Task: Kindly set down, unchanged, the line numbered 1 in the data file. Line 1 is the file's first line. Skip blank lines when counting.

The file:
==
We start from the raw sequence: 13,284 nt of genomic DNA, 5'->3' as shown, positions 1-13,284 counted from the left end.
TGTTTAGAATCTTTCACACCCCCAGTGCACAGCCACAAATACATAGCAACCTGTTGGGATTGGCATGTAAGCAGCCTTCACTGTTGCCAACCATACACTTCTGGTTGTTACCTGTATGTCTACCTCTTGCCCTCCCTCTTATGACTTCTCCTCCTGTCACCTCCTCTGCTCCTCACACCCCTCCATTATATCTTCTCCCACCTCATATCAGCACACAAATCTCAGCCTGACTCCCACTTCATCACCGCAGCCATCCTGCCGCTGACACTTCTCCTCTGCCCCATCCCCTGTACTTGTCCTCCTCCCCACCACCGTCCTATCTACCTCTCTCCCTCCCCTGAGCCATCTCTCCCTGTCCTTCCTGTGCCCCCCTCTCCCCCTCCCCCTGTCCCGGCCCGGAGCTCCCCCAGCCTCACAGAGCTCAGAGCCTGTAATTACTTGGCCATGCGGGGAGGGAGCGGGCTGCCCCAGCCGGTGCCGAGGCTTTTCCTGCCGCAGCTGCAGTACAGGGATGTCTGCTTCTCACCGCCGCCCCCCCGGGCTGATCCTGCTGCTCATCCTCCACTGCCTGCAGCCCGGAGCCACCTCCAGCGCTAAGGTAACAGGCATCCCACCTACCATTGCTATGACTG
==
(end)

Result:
We start from the raw sequence: 13,284 nt of genomic DNA, 5'->3' as shown, positions 1-13,284 counted from the left end.